“I grew up out in Westport, Commissioner Pine. I don’t know if you remember, but I wrestled for them,” said Olive. The 2002 1A Division Champion wrestled in the 130-pound class for Ocosta. Pine is wrestling coach at Grays Harbor College. Olive explained that just a few years ago he was homeless and on the streets, “So after high school, I joined the Air Force and started having some health issues. Their response was to overprescribe opiate-based pain meds.” Olive said he struggled with his addiction for almost a decade. “I met Sarah and everyone else at Chaplins on the Harbor when I was homeless in Westport.”

Olive said he’s been clean since November of 2017 and has been working with Chaplains through their Harbor Roots farm program since April of 2018. He said he’s become a certified peer support counselor and now also volunteers as a wrestling coach in Westport.

Lentz explained that providing an emergency shelter is a big part of the public health department’s mission for two reasons. First, it’s helpful in protecting people who have “chronic health conditions that ultimately can deteriorate their health and cause them to access really expensive services in the community,” she said. And secondly, it’s a portal to “connect people to services and support to increase stability.”

Broader homeless response

“The county and various cities in the county have done a lot of work to address unsheltered homelessness over the past several years,” said Lentz. In 2019, the Martin v. Boise federal appeals court case determined that a municipality, a city, or a county, cannot criminally punish someone for “survival” activities for seeking shelter or for being unsheltered if there is not an adequate alternative, such as the type of shelter the county is considering.

That means rules against some activities, such as camping on public property by the homeless, can’t be enforced without alternative locations.

Lentz explained to the commissioners that in the winter of 2019, the county invested a small amount of money in 25 beds that were available at an overnight shelter, but only when the temperature was below 35 degrees. This last winter, because of additional funding, the county was able to double the bed count. “So we continue to provide the 25 beds, in addition to the 25 beds in Westport. And the shelter was able to open seasonally, so every night from November to March,” explained Lentz. Two new resources came available in the form of the Emergency Shelter Fund and the Emergency Solutions Grant Coronavirus, which ultimately amounted to about $1.5 million in funding for Grays Harbor for the new emergency shelter beds. But both those locations are closing March 31.

The City of Aberdeen operates the TASL tent camp for homeless people next to City Hall and the city has wanted to close it for months, but has been unable to because of the eviction prohibition related to the pandemic. Although it can’t evict, it doesn’t have to accept new people and it doesn’t. The state recently extended the eviction moratorium to June 30, and another extension is already being discussed, Aberdeen Police Chief Steve Shumate said during a phone interview.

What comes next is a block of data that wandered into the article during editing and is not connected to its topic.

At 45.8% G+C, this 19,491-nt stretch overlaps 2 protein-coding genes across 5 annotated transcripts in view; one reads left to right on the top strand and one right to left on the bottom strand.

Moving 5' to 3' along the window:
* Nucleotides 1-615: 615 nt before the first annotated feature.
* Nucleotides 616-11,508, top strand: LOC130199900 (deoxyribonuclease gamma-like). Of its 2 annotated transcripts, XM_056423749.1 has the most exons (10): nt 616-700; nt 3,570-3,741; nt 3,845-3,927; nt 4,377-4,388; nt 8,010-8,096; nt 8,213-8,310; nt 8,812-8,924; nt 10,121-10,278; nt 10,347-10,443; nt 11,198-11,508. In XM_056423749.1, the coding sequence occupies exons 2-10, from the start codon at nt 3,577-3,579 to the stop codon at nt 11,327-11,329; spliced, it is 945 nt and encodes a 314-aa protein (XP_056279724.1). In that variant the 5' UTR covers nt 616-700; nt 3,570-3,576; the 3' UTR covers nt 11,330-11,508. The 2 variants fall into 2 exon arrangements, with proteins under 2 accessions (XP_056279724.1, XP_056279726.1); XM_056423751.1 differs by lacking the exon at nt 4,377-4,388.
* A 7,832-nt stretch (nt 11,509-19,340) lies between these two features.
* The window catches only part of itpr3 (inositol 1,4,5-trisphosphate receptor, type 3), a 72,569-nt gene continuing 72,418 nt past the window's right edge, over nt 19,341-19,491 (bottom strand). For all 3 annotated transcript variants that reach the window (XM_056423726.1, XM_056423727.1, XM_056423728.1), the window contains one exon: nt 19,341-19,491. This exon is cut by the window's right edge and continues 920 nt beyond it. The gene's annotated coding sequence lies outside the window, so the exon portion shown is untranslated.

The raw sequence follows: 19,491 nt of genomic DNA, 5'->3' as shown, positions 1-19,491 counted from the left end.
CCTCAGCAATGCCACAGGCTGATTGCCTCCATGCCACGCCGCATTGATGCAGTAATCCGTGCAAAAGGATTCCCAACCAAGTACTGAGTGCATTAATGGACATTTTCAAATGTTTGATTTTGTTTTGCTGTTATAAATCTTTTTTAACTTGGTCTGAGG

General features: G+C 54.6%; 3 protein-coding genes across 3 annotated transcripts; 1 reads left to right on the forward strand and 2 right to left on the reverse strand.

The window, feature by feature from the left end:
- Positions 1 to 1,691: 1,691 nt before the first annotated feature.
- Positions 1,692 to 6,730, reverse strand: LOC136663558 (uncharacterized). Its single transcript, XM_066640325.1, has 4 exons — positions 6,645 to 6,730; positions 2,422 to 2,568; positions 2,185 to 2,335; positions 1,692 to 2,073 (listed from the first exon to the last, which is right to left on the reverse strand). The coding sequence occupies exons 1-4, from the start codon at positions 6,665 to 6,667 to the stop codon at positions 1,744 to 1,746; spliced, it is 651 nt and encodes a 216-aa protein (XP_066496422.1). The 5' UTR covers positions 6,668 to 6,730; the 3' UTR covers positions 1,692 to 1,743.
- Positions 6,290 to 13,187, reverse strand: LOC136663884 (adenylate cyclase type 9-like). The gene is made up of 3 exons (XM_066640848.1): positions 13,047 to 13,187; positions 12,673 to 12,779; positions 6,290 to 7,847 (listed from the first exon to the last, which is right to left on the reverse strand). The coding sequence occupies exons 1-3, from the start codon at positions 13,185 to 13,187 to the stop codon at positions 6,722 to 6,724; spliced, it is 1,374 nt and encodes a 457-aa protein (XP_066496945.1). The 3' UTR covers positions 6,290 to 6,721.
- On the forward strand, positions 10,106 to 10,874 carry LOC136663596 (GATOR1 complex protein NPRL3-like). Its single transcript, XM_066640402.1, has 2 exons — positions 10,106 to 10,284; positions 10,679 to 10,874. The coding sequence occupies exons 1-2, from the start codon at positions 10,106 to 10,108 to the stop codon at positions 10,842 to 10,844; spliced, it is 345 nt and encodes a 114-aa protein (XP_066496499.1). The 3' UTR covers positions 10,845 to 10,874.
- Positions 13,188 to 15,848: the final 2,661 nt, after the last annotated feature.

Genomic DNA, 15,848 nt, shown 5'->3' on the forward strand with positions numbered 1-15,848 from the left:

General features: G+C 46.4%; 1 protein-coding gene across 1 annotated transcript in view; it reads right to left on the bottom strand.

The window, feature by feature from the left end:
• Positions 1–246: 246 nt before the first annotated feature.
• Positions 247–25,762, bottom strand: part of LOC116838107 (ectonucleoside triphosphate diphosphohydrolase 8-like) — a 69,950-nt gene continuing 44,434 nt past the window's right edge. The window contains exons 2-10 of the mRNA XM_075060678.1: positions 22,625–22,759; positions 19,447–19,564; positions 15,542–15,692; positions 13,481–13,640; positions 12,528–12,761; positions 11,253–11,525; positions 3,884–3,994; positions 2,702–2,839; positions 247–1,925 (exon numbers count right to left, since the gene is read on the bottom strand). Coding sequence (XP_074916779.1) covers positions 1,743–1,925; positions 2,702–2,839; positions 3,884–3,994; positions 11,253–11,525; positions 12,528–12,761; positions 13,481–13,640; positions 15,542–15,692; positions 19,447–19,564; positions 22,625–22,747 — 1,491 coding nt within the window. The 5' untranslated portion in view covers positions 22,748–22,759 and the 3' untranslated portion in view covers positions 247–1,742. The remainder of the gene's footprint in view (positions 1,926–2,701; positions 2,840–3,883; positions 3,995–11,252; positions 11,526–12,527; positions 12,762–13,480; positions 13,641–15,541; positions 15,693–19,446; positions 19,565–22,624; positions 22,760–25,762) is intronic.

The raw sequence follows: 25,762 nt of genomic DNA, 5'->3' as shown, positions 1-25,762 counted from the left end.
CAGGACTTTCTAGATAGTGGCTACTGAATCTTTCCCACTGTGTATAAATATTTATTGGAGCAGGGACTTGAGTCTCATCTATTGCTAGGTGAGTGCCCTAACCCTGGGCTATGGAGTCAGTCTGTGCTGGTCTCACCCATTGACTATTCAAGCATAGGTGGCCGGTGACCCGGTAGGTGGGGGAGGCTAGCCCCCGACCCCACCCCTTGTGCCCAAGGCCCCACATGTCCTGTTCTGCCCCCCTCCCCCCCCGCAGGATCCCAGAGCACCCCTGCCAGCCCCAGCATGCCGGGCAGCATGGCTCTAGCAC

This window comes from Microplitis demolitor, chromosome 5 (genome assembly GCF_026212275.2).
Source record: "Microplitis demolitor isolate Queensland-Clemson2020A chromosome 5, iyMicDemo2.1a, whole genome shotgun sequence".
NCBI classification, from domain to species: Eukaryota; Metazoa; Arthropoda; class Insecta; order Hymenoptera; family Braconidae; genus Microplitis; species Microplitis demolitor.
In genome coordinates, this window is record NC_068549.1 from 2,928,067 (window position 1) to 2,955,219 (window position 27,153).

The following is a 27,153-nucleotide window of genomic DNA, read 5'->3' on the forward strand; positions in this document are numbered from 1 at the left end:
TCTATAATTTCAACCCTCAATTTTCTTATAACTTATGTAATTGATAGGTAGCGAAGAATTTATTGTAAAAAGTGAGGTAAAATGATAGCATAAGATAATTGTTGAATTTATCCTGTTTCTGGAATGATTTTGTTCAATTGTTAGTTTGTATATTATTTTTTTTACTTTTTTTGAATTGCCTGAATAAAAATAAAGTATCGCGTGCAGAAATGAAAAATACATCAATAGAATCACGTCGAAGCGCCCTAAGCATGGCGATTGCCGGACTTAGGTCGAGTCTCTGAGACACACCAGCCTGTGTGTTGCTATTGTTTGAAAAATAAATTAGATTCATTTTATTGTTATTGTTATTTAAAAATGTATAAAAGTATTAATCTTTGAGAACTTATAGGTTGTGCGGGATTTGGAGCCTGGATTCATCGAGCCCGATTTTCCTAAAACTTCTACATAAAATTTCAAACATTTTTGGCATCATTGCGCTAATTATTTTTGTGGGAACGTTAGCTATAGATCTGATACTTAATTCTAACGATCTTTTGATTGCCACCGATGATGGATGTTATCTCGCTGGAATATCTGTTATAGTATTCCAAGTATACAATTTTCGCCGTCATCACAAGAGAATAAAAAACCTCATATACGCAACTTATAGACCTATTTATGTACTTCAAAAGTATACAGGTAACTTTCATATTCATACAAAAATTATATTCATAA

Also of concern to officials is the fact that a current overnight shelter at the old Swanson’s supermarket in West Aberdeen is scheduled to close to up to 40 people at the end of this month. Shumate said that if the current overnight shelter closes with no alternatives there is no enforceable ordinance that could keep those people from sleeping on the sidewalks. But he also notes that the city’s sit/lie prohibition ordinance has more to do with city property and the issue is different when people are sleeping on private property. That can be even harder to prevent.

When the overnight shelter opened, Shumate said he observed a reduction in the number of people sleeping on the streets or breaking into abandoned homes in Aberdeen. However, he said in the past 99 days, his department has responded to the current overnight shelter an average of once per day. He said a number of the calls have been disorderly, assault, domestic, weapons offenses, or aid calls.

Shumate added that because the TASL is a 24-hour site it could not be replaced by an overnight shelter and the eviction moratorium is what keeps that site open for the remainder of the clients.

Monroe broke down at one point during Tuesday’s Zoom meeting.

“I’ve buried dozens of people, 50 or 60 people. And in some ways, this is a piece of an effort to keep people alive,” said Monroe, trying to hold back emotions. She added, “and not just save lives, my hope is that we work ourselves out of this project, you know this is a stopgap measure to keep people alive.” Monroe said she’s seen a lot of deaths that could have been prevented, “if they had people in their lives who were watching out for them, whether they died of cold or exposure or lack of access to medical care because they didn’t know how to get help.”

“I’m tired of doing people’s funerals, and I will do whatever I can to keep people alive, as we try to actually end homelessness in an effective way,” said Monroe.

Access to the former ”river camp” for the homeless has been shut down for years now.

DAVE HAVILAND | THE DAILY WORLD Access to the former ”river camp” for the homeless has been shut down for years now.